Saleh Bin Allawi (C. 1844–1935)
SALEH BIN ALLAWI (C. 1844–1935)
Saleh bin Allawi (Ar. Salih bin ˓Alawi) was a renowned scholar and founder of the Riyada mosque college in Lamu. He was of Yemenite origin and born in the Comoro Islands. From there he migrated to Lamu sometime between 1876 and 1885. He belonged to the Jamal al Layl Sharif lineage (one of the Sharif lineages and descendants of the Prophet), whose members have been responsible for the dissemination of Islam and its intellectual tradition in East Africa. In fact, much of Islam as it is taught and practiced in East Africa bears the stamp of Yemenite influence. Descendants of these families were born of African mothers, and this factor facilitated their easy integration into the Swahili community.
Allawi's membership in the Alawi tariqa (Sufi order) enabled him to side with and patronize the slaves and the poor of Lamu Island, who became the main focus of his religious efforts. Before this time religious education in Lamu was monopolized by or restricted to descendants of the Prophet and select other families. It was to the credit of Allawi both as an outsider to Lamu and as a member of the Alawi tariqa (that emphasized education and training of scholars) that he began to teach people previously denied this education. When he began to teach them Qur˒anic exegesis, he angered the town's elitist traditional scholars. Eventually he established his own madrasa (Islamic school) in Langoni (a district in the southern part of Lamu Island). There he taught the slaves and recent immigrants to the island. This madrasa became the famous Riyada mosque-college, which attracted students from all over East Africa, and spread his fame as a scholar and saint.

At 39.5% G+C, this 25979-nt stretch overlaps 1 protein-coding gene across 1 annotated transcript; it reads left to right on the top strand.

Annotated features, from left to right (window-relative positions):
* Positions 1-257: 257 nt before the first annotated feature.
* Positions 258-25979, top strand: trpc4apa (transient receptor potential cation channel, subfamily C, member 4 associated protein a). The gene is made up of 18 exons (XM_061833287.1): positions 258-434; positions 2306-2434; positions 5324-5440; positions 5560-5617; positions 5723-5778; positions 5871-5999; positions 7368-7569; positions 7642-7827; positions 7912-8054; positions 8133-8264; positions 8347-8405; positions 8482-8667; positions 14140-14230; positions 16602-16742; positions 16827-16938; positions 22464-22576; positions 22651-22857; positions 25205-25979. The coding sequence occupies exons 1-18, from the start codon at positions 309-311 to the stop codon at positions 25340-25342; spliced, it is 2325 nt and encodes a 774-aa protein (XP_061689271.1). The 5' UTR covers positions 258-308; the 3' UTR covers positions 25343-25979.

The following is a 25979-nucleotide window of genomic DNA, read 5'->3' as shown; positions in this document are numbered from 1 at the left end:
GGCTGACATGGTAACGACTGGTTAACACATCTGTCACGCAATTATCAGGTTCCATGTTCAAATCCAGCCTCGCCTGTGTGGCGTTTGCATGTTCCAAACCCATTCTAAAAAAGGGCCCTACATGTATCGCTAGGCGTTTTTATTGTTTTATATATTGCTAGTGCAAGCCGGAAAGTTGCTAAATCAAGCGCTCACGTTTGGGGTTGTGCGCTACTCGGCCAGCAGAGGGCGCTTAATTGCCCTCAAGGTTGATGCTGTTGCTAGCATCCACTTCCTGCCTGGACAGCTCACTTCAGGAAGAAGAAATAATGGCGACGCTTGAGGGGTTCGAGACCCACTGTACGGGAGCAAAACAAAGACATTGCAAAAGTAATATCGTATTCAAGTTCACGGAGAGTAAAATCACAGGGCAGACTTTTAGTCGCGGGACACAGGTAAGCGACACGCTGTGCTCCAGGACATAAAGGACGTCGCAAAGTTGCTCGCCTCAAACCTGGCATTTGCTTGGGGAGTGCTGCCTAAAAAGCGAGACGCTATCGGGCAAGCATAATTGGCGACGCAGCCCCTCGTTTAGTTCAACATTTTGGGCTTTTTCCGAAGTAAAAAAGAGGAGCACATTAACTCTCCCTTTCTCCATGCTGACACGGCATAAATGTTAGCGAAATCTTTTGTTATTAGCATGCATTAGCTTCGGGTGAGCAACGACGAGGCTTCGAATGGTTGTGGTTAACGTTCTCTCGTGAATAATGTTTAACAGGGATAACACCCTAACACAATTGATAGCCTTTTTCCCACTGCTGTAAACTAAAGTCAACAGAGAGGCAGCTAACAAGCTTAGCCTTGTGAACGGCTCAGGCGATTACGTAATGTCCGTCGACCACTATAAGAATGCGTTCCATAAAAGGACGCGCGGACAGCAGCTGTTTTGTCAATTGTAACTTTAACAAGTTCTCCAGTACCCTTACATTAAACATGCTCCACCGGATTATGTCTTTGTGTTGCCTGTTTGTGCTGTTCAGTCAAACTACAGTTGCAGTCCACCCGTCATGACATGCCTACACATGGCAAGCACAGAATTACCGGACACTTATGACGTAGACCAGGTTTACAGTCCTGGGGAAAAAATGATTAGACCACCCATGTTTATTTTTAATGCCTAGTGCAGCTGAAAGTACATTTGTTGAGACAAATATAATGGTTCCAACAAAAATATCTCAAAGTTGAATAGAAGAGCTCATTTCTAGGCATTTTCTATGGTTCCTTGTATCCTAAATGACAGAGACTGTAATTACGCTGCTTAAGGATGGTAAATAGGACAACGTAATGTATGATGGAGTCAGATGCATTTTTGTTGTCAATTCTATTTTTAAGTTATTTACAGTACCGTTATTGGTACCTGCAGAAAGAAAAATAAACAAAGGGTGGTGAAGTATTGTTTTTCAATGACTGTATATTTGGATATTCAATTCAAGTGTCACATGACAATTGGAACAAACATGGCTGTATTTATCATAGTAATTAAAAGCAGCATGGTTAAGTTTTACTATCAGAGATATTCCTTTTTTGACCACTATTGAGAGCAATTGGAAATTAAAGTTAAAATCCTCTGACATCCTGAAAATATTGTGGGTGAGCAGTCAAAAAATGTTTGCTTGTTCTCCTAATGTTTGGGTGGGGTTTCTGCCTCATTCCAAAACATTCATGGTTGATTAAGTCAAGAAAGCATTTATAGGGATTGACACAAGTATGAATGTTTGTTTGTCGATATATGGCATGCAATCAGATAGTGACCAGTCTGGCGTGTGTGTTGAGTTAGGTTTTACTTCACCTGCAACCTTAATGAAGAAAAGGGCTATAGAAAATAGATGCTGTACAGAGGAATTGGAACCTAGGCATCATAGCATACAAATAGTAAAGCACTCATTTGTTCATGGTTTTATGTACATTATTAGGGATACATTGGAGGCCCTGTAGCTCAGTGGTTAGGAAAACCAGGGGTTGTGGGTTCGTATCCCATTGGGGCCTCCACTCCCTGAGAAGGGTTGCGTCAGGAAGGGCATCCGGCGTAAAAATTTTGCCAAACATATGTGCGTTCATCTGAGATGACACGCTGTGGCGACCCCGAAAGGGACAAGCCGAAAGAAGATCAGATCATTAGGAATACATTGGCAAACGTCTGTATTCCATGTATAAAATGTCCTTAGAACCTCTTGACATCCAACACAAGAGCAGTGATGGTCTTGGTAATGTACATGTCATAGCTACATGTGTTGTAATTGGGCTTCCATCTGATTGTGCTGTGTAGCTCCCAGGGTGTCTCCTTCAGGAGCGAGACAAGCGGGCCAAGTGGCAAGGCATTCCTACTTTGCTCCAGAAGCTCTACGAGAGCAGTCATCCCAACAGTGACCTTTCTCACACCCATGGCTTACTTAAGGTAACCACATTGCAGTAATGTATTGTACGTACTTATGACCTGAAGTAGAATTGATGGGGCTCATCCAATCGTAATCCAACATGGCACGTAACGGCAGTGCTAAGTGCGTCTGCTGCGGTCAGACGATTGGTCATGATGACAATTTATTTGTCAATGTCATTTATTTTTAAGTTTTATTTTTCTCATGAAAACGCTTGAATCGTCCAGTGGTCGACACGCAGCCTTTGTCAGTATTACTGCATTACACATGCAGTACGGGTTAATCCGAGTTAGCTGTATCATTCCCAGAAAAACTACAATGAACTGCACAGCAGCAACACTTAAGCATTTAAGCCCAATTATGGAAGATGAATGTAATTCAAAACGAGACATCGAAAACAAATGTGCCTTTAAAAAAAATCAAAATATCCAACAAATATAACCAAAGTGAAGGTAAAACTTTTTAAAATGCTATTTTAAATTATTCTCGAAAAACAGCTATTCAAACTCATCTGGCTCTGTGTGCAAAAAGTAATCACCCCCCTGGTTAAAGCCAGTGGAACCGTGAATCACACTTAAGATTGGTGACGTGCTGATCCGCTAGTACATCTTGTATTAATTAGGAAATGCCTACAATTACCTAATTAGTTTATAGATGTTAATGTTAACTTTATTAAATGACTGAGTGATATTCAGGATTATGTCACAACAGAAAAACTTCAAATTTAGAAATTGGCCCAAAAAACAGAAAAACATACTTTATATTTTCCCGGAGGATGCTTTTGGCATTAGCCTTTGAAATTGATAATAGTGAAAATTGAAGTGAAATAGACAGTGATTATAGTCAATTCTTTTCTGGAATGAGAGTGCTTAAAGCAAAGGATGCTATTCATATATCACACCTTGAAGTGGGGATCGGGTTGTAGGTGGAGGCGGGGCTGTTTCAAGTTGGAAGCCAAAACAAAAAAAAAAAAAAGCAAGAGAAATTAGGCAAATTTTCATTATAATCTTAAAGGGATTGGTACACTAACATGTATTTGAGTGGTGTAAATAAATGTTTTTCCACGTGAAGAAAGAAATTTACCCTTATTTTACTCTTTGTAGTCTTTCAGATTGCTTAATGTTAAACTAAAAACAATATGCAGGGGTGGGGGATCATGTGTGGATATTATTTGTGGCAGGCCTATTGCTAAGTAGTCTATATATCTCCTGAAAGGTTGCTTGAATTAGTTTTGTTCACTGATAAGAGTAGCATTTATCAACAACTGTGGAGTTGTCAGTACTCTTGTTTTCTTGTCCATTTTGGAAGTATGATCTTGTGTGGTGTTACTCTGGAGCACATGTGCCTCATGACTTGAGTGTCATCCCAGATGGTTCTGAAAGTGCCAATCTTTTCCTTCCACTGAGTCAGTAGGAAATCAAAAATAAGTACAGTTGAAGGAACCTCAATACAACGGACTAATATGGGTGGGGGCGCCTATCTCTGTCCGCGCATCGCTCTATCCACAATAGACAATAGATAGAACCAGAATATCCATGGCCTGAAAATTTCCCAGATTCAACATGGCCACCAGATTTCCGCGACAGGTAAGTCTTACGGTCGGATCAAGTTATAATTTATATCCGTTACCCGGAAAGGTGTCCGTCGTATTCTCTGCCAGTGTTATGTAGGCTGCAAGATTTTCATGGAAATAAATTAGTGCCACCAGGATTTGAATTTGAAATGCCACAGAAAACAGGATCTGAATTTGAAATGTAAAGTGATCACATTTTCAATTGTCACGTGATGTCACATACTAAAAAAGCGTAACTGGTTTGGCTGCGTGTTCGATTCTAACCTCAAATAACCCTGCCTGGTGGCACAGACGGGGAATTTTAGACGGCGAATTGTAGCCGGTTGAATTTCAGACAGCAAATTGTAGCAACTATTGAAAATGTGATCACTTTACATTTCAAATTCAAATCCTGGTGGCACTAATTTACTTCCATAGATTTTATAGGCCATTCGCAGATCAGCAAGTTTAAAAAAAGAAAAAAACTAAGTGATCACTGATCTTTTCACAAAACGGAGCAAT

Farsy, Shaykh Abdallah Saleh. The Shafi˓i Ulama of EastAfrica. Translated by Randall Pouwels. Madison: University of Wisconsin-Madison, 1989.